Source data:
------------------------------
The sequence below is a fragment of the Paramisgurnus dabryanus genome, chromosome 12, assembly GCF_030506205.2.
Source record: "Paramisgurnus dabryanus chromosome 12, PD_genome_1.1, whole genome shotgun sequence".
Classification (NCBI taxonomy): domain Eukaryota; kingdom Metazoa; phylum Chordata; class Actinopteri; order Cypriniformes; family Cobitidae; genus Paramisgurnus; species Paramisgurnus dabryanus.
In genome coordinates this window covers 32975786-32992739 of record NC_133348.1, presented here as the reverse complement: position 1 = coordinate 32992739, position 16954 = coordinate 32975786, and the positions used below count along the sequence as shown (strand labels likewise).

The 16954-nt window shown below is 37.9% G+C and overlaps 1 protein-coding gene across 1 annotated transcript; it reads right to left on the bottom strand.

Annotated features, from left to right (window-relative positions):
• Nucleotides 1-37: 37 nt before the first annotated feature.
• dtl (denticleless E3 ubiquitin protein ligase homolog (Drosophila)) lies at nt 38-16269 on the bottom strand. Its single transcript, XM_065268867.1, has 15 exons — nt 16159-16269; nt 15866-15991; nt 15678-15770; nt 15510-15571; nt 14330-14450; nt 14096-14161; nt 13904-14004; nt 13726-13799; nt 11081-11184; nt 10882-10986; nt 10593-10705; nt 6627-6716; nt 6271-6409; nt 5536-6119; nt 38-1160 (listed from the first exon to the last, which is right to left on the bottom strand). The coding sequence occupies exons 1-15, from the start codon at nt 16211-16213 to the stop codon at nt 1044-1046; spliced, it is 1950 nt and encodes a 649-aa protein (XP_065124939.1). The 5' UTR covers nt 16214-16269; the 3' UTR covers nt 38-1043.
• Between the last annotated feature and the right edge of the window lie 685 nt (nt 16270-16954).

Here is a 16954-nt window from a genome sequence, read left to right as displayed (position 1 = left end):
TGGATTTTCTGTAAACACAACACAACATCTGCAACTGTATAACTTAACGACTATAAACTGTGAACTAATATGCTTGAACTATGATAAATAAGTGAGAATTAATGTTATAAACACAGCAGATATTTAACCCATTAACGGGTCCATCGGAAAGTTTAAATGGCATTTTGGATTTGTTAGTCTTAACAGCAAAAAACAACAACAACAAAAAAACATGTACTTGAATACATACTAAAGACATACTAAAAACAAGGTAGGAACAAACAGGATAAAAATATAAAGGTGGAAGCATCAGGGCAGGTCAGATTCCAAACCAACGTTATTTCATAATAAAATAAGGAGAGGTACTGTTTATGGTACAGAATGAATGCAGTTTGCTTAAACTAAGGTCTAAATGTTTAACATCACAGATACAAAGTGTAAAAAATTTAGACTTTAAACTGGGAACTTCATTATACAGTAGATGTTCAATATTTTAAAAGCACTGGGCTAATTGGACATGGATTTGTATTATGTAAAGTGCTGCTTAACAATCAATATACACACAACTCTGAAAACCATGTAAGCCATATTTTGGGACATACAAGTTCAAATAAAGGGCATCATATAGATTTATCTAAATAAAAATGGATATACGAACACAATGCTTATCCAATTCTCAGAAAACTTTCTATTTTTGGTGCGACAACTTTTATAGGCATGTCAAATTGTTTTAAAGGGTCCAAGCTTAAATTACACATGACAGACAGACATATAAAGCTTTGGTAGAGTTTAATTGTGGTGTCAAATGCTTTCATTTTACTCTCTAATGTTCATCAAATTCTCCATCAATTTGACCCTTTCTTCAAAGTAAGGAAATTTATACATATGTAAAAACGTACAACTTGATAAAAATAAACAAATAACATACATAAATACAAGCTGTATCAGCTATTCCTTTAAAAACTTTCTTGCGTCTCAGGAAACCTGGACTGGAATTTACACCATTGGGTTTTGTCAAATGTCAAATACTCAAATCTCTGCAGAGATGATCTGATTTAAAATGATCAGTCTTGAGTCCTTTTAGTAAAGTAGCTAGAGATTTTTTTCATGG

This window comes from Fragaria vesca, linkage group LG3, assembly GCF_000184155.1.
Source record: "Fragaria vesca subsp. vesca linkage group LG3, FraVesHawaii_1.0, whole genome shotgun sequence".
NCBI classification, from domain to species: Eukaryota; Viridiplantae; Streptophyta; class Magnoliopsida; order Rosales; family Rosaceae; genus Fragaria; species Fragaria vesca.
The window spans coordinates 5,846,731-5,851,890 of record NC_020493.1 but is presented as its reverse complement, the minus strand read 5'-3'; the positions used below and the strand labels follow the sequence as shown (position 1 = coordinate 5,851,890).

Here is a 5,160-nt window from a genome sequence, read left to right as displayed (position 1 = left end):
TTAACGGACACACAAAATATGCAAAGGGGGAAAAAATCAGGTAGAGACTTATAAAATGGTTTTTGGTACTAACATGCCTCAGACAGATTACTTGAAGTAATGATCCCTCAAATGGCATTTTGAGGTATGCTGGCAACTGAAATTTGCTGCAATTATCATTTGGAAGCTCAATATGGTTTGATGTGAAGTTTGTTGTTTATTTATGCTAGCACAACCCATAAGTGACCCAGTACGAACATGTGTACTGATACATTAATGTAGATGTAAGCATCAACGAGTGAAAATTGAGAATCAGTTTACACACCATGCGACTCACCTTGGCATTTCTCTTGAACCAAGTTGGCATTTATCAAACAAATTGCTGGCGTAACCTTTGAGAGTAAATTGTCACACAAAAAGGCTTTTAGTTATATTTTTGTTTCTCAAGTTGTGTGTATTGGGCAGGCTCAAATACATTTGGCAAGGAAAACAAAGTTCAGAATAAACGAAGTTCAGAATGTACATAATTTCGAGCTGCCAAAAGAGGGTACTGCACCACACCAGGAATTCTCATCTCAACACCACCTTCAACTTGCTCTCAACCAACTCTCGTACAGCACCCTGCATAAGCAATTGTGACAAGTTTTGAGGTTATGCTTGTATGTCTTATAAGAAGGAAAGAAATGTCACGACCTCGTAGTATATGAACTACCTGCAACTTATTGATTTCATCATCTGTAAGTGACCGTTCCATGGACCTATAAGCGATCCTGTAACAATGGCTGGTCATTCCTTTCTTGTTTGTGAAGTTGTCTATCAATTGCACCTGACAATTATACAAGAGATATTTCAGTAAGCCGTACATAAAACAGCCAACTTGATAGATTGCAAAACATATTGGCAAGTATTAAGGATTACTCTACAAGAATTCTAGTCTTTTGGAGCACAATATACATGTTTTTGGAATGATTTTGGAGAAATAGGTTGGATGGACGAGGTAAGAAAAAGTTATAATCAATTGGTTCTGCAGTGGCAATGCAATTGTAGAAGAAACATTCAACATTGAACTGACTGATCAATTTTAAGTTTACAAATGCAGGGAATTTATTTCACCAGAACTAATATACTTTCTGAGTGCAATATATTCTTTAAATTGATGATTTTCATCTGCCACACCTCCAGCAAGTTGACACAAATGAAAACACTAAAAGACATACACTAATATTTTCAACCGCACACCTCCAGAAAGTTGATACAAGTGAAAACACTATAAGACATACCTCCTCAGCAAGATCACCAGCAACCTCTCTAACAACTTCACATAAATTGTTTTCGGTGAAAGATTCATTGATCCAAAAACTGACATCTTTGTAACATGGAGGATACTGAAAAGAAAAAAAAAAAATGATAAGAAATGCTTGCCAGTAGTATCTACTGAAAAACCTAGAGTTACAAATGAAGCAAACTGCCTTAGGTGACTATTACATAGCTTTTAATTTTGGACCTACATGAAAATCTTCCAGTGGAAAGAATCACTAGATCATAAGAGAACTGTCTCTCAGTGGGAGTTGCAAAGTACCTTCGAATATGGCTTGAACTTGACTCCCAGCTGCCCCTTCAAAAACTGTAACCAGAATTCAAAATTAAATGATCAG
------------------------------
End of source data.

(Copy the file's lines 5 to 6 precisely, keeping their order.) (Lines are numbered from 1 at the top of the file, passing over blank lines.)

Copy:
The 16954-nt window shown below is 37.9% G+C and overlaps 1 protein-coding gene across 1 annotated transcript; it reads right to left on the bottom strand.

Annotated features, from left to right (window-relative positions):